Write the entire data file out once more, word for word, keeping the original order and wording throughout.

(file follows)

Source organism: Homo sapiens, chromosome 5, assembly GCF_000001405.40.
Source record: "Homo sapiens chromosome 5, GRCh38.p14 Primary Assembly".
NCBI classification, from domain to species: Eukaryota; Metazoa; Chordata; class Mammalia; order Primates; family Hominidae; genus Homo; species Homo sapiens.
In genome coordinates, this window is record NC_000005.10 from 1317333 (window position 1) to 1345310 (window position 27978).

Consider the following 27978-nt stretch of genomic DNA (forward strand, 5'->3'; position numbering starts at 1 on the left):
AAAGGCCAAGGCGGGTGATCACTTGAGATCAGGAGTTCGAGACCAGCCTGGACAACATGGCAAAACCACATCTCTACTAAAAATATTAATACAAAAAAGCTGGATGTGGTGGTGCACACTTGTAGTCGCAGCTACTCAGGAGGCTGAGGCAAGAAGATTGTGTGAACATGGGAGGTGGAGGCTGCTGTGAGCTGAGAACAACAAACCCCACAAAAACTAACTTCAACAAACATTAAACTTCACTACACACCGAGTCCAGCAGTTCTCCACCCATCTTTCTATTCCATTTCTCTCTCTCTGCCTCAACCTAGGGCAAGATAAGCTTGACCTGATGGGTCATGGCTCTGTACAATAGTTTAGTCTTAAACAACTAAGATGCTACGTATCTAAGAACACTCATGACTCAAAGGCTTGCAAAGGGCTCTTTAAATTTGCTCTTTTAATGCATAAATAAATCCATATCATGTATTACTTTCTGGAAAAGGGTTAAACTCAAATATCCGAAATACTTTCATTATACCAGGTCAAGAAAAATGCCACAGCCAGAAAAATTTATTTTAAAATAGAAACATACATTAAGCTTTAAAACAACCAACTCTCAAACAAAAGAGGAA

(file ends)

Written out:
Source organism: Homo sapiens, chromosome 5, assembly GCF_000001405.40.
Source record: "Homo sapiens chromosome 5, GRCh38.p14 Primary Assembly".
NCBI classification, from domain to species: Eukaryota; Metazoa; Chordata; class Mammalia; order Primates; family Hominidae; genus Homo; species Homo sapiens.
In genome coordinates, this window is record NC_000005.10 from 1317333 (window position 1) to 1345310 (window position 27978).

Consider the following 27978-nt stretch of genomic DNA (forward strand, 5'->3'; position numbering starts at 1 on the left):
AAAGGCCAAGGCGGGTGATCACTTGAGATCAGGAGTTCGAGACCAGCCTGGACAACATGGCAAAACCACATCTCTACTAAAAATATTAATACAAAAAAGCTGGATGTGGTGGTGCACACTTGTAGTCGCAGCTACTCAGGAGGCTGAGGCAAGAAGATTGTGTGAACATGGGAGGTGGAGGCTGCTGTGAGCTGAGAACAACAAACCCCACAAAAACTAACTTCAACAAACATTAAACTTCACTACACACCGAGTCCAGCAGTTCTCCACCCATCTTTCTATTCCATTTCTCTCTCTCTGCCTCAACCTAGGGCAAGATAAGCTTGACCTGATGGGTCATGGCTCTGTACAATAGTTTAGTCTTAAACAACTAAGATGCTACGTATCTAAGAACACTCATGACTCAAAGGCTTGCAAAGGGCTCTTTAAATTTGCTCTTTTAATGCATAAATAAATCCATATCATGTATTACTTTCTGGAAAAGGGTTAAACTCAAATATCCGAAATACTTTCATTATACCAGGTCAAGAAAAATGCCACAGCCAGAAAAATTTATTTTAAAATAGAAACATACATTAAGCTTTAAAACAACCAACTCTCAAACAAAAGAGGAA